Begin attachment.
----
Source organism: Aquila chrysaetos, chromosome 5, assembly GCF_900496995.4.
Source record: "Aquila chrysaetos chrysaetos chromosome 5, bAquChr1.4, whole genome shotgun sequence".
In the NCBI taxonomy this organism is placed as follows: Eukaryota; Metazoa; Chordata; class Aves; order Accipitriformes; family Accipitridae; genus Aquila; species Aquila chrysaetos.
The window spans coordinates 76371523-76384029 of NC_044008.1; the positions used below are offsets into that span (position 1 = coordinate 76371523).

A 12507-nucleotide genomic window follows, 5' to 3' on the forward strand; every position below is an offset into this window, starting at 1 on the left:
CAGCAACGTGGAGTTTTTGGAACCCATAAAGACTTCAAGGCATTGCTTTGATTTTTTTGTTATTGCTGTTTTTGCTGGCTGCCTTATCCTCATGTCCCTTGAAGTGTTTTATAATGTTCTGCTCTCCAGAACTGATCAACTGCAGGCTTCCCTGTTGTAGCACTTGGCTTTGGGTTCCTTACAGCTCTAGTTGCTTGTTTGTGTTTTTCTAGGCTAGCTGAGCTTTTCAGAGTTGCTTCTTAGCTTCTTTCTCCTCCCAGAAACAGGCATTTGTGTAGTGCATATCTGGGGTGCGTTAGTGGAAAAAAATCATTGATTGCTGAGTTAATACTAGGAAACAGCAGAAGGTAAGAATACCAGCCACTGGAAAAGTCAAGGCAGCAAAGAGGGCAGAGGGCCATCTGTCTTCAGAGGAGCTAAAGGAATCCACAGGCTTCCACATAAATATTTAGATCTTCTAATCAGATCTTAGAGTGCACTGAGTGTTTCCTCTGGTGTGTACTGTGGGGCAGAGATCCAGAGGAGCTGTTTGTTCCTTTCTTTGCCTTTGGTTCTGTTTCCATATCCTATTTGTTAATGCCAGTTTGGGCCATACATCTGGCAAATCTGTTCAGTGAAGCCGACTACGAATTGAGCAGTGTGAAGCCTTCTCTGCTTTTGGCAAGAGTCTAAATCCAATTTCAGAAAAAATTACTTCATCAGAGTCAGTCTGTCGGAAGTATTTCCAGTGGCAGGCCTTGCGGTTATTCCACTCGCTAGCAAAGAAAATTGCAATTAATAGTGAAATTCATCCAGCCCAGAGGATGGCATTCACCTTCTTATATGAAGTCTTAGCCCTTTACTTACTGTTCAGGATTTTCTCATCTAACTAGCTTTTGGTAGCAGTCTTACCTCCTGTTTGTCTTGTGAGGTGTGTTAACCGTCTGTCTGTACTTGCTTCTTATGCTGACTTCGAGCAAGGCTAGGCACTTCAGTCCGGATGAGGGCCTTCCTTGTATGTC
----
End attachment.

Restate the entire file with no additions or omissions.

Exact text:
Source organism: Aquila chrysaetos, chromosome 5, assembly GCF_900496995.4.
Source record: "Aquila chrysaetos chrysaetos chromosome 5, bAquChr1.4, whole genome shotgun sequence".
In the NCBI taxonomy this organism is placed as follows: Eukaryota; Metazoa; Chordata; class Aves; order Accipitriformes; family Accipitridae; genus Aquila; species Aquila chrysaetos.
The window spans coordinates 76371523-76384029 of NC_044008.1; the positions used below are offsets into that span (position 1 = coordinate 76371523).

A 12507-nucleotide genomic window follows, 5' to 3' on the forward strand; every position below is an offset into this window, starting at 1 on the left:
CAGCAACGTGGAGTTTTTGGAACCCATAAAGACTTCAAGGCATTGCTTTGATTTTTTTGTTATTGCTGTTTTTGCTGGCTGCCTTATCCTCATGTCCCTTGAAGTGTTTTATAATGTTCTGCTCTCCAGAACTGATCAACTGCAGGCTTCCCTGTTGTAGCACTTGGCTTTGGGTTCCTTACAGCTCTAGTTGCTTGTTTGTGTTTTTCTAGGCTAGCTGAGCTTTTCAGAGTTGCTTCTTAGCTTCTTTCTCCTCCCAGAAACAGGCATTTGTGTAGTGCATATCTGGGGTGCGTTAGTGGAAAAAAATCATTGATTGCTGAGTTAATACTAGGAAACAGCAGAAGGTAAGAATACCAGCCACTGGAAAAGTCAAGGCAGCAAAGAGGGCAGAGGGCCATCTGTCTTCAGAGGAGCTAAAGGAATCCACAGGCTTCCACATAAATATTTAGATCTTCTAATCAGATCTTAGAGTGCACTGAGTGTTTCCTCTGGTGTGTACTGTGGGGCAGAGATCCAGAGGAGCTGTTTGTTCCTTTCTTTGCCTTTGGTTCTGTTTCCATATCCTATTTGTTAATGCCAGTTTGGGCCATACATCTGGCAAATCTGTTCAGTGAAGCCGACTACGAATTGAGCAGTGTGAAGCCTTCTCTGCTTTTGGCAAGAGTCTAAATCCAATTTCAGAAAAAATTACTTCATCAGAGTCAGTCTGTCGGAAGTATTTCCAGTGGCAGGCCTTGCGGTTATTCCACTCGCTAGCAAAGAAAATTGCAATTAATAGTGAAATTCATCCAGCCCAGAGGATGGCATTCACCTTCTTATATGAAGTCTTAGCCCTTTACTTACTGTTCAGGATTTTCTCATCTAACTAGCTTTTGGTAGCAGTCTTACCTCCTGTTTGTCTTGTGAGGTGTGTTAACCGTCTGTCTGTACTTGCTTCTTATGCTGACTTCGAGCAAGGCTAGGCACTTCAGTCCGGATGAGGGCCTTCCTTGTATGTC